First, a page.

Accounting for the Alternative Minimum Tax (AMT)

Written on September 3, 2014

In 2010 and 2011, depending on maturities, ratings and call features, bank investment portfolio managers could purchase tax exempt municipal bonds with a stated interest rate that varied between 5.5 percent and 6.5 percent. That stated rate exceeded the rate of similar taxable securities. Due to the economic conditions of the day, many banks loaded their portfolios with tax exempt municipal bonds. As it turned out, tax exempt did not mean totally devoid of tax due to a nasty provision called the alternative minimum tax (aka the stealth tax).

Most bank tax returns are calculated under two taxation methods, the regular method and the alternative minimum tax method. Whichever method yields the larger tax is the one used to determine the amount you send to the government. The AMT is an extremely convoluted system.

The calculation for AMT begins with regular taxable income. There are 15 initial adjustments to that number most of which are of little significance to the banking world. There are adjustments for certain depreciation, intangible drilling costs and other preference items. But there is a final adjustment to regular taxable income that definitely affects the bank tax return.

Adjusted Current Earnings Adjustment

There is an adjustment called the Adjusted Current Earnings (ACE) adjustment. The ACE adjustment measures the difference between book income and taxable income and either adds or subtracts 75 percent of the difference to alternative minimum taxable income. This is where we tie everything back to tax exempt income. Due to the large amount of tax exempt income dictated by market conditions of this period, many banks had little or no regular taxable income. However, since you had to add back 75 percent of the difference in book and taxable income, AMT income was basically increased by 75 percent of your tax exempt income. The AMT rate being 20 percent, the result is that many banks had to pay 20 percent of 75 percent of their otherwise tax‐exempt income.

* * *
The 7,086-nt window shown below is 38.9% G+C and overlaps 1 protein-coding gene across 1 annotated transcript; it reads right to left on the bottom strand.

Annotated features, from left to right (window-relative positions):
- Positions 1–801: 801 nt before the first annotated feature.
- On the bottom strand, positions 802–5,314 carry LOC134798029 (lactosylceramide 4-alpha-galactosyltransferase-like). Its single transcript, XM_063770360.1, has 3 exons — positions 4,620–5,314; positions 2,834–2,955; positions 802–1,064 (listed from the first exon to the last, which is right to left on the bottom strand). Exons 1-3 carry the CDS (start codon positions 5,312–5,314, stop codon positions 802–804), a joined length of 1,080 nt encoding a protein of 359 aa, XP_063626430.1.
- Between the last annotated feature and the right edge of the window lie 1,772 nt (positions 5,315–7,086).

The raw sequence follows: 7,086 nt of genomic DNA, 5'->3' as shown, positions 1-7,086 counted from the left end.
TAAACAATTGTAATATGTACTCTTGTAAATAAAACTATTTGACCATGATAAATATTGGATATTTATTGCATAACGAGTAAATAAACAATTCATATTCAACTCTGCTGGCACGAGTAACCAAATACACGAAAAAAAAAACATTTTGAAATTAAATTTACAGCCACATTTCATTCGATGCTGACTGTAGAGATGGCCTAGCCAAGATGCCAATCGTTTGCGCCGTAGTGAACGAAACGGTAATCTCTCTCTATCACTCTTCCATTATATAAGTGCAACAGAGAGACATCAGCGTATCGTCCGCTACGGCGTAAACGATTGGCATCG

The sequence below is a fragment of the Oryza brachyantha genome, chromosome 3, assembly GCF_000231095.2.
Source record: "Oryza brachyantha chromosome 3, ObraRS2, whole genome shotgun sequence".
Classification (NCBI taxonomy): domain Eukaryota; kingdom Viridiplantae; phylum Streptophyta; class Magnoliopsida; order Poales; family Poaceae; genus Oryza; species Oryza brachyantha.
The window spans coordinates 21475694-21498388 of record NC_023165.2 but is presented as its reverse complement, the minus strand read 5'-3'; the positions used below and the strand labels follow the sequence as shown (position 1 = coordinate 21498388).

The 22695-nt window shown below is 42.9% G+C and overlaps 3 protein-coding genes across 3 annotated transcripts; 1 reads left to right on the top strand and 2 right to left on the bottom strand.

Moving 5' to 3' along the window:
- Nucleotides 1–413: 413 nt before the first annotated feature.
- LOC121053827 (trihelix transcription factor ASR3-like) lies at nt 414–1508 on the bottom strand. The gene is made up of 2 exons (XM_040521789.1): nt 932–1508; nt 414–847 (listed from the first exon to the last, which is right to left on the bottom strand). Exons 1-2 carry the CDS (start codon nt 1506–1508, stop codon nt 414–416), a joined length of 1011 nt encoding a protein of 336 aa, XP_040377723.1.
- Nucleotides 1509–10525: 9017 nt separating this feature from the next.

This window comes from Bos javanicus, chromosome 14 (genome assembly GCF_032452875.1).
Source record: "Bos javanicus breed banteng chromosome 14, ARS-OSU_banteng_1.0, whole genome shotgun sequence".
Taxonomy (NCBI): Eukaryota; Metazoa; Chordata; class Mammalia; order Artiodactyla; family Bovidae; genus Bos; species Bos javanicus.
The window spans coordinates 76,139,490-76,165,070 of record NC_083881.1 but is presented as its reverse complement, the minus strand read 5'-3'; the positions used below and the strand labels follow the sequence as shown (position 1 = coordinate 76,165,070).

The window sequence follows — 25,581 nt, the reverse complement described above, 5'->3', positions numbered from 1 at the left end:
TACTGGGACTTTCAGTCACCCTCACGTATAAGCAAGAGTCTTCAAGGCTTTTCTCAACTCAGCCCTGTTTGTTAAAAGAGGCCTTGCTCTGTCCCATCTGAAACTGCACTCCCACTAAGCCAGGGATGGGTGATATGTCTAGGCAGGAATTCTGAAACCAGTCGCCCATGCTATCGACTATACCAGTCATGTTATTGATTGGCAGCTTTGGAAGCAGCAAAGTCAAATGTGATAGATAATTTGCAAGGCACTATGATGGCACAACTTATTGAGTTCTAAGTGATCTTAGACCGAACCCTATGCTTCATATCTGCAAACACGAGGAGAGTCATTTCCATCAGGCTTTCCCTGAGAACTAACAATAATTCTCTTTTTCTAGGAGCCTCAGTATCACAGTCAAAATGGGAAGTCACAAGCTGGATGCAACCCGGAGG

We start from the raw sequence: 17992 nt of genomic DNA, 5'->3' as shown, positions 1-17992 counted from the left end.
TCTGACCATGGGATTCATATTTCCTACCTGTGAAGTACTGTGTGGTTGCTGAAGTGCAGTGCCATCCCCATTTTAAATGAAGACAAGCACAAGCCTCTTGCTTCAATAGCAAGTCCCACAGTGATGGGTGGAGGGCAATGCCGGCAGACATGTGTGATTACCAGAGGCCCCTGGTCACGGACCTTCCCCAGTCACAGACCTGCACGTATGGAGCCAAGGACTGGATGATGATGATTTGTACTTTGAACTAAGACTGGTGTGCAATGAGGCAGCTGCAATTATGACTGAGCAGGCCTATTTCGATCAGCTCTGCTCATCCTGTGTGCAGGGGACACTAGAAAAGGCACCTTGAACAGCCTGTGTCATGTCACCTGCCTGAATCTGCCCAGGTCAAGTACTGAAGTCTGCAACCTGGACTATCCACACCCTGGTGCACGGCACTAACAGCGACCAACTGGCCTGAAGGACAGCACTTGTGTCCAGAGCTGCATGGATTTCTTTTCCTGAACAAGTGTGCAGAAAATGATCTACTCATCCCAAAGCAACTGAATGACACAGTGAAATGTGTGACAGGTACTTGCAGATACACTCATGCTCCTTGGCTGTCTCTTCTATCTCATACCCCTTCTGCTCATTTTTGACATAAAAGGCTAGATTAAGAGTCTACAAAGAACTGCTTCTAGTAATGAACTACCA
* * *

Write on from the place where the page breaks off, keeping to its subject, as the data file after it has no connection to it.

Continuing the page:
This is not the end of the story. Remember earlier that we said the ACE adjustment could either be added or subtracted from alternative minimum taxable income? What would happen if the bank sold the tax exempt securities and had no tax exempt income? The difference between book and alternative minimum taxable income can reverse itself thereby creating an alternative minimum tax credit. Thus, theoretically, the bank could eventually recover the AMT paid in prior years.

We still are not to the end of the story. We haven’t discussed how to account for all of this activity. Generally Accepted Accounting Principles (GAAP) dictate that the tax created or saved from a temporary timing difference will generate a deferred tax asset or a deferred tax liability. In the case of paying AMT generated by the ACE adjustment, the bank would normally create a deferred tax asset rather than an expense. Be advised that regulators will not recognize a deferred tax asset unless that deferred tax asset will be realized by the bank within one year. For capital purposes regulators have priority over GAAP.

Does this mean that banks should not have purchased tax exempt bonds during that period or that they should sell the tax exempts they now own? Absolutely not. It simply means that you have to consider the fact that you may have a temporary 15 percent tax rate on the income from the securities. Most of the AMT tax was paid due to the large drop in earnings of many banks. As earnings continue to improve, the negative effects of the alternative minimum tax should lessen and in fact, turn into a tax advantage. Based upon current market conditions, tax exempts still can be an integral part of any investment portfolio.

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